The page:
COLUMBUS, Ohio (July 9, 2018) — An emergency blood shortage is prompting the American Red Cross to issue an urgent call for eligible donors of all blood types – especially type O – to give now and help save lives.

The Red Cross escalated its call for blood and platelet donors after a difficult Independence Day week for donations. More than 550 fewer blood drives were organized by businesses and other community groups last week than during a typical week as individuals across the country celebrated the holiday and enjoyed summer activities. This could equate to as many as 15,000 fewer donations than needed, causing donations to now be distributed to hospitals faster than they come in.

“Each and every day, individuals across the country depend on blood and platelet donations for lifesaving treatments and emergency care, so it’s critical that people donate now to meet these needs,” said Cliff Numark, senior vice president, Red Cross Blood Services. “Whether you’ve never donated or give a couple of times a year, you’re needed to give as soon as possible to help save patient lives. Yours may be the donation a patient is counting on.”

The Red Cross provides donated blood to 41 hospitals across Central Ohio and needs an average of 550 blood donations each day to support patient care in 27 counties around Columbus.

This need is especially critical for type O blood donors. Type O is the most in-demand blood type and often the first be depleted from hospital shelves during a shortage. Type O negative is the universal blood type and what emergency room personnel reach for when there is no time to determine the blood type of patients in the most serious situations. Type O positive is the most common blood type and can be transfused to Rh-positive patients of any blood type.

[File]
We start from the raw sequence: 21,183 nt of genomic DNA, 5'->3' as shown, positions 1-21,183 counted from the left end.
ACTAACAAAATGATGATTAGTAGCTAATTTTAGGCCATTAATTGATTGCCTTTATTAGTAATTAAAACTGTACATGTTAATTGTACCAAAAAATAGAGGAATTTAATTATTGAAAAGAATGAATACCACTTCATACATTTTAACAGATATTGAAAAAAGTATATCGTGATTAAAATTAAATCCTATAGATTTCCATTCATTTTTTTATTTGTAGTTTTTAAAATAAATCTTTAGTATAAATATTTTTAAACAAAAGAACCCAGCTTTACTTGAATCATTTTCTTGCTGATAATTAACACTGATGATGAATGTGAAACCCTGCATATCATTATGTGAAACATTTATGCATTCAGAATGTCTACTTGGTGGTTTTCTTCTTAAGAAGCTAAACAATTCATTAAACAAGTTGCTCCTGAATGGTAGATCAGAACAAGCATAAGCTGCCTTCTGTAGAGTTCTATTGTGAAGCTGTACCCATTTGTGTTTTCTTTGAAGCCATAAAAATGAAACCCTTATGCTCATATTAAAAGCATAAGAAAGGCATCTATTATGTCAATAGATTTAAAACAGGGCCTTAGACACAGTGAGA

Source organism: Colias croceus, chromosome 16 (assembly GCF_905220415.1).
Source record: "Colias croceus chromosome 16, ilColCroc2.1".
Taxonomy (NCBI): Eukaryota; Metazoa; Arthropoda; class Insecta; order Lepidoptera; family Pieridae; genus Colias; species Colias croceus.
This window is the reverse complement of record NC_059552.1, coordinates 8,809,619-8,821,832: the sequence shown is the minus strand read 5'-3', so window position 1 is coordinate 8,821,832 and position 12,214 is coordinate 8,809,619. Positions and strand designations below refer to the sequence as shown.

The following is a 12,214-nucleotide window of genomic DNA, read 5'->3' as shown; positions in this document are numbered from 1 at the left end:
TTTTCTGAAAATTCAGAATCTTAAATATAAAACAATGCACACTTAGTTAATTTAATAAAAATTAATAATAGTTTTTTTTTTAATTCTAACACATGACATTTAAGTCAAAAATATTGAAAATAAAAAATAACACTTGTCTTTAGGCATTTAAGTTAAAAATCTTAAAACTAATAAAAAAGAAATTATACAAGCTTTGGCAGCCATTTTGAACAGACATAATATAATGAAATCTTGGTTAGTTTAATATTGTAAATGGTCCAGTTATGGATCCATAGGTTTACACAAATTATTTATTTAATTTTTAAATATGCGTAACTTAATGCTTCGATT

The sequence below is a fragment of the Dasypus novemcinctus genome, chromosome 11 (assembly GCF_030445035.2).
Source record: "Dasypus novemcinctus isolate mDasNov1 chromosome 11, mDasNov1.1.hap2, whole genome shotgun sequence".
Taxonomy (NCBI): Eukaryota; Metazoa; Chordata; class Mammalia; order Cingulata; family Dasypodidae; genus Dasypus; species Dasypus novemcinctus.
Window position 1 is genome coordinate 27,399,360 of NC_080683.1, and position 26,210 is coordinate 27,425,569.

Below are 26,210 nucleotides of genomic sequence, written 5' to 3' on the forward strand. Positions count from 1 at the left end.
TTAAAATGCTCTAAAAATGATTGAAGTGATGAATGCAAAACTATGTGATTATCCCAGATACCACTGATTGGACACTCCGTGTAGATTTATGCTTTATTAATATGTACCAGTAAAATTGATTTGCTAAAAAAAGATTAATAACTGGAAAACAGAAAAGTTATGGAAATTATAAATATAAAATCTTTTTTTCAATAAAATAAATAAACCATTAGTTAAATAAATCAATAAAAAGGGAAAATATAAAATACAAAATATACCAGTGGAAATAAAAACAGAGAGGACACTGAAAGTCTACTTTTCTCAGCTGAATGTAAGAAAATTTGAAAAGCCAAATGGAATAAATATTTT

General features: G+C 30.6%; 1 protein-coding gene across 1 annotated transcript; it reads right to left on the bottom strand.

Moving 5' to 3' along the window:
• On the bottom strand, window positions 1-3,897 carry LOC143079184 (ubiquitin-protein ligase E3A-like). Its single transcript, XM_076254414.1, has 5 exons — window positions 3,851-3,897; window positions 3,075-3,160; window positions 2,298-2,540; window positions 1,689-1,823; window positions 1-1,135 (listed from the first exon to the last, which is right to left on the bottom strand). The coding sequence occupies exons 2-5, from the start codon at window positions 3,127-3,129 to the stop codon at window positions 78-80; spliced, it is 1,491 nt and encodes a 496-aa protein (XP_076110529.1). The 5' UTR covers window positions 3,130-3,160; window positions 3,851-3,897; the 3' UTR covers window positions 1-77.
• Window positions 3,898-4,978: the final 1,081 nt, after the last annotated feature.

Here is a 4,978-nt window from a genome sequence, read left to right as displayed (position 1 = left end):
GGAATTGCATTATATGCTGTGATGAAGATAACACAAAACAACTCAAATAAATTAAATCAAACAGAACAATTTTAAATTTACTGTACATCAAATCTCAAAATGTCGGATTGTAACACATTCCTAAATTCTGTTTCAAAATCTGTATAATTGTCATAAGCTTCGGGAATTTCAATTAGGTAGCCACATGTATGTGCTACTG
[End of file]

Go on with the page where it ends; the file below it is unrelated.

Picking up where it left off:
How to help
To schedule an appointment to donate, use the free Red Cross Blood Donor App, visit or call 1-800-RED CROSS (1-800-733-2767). The Red Cross has added about 6,500 additional appointment slots at donation centers and community blood drives across the country over the next few weeks to accommodate more donors. Donation appointments and completion of a RapidPass online health history questionnaire are encouraged to help reduce the time it takes to donate.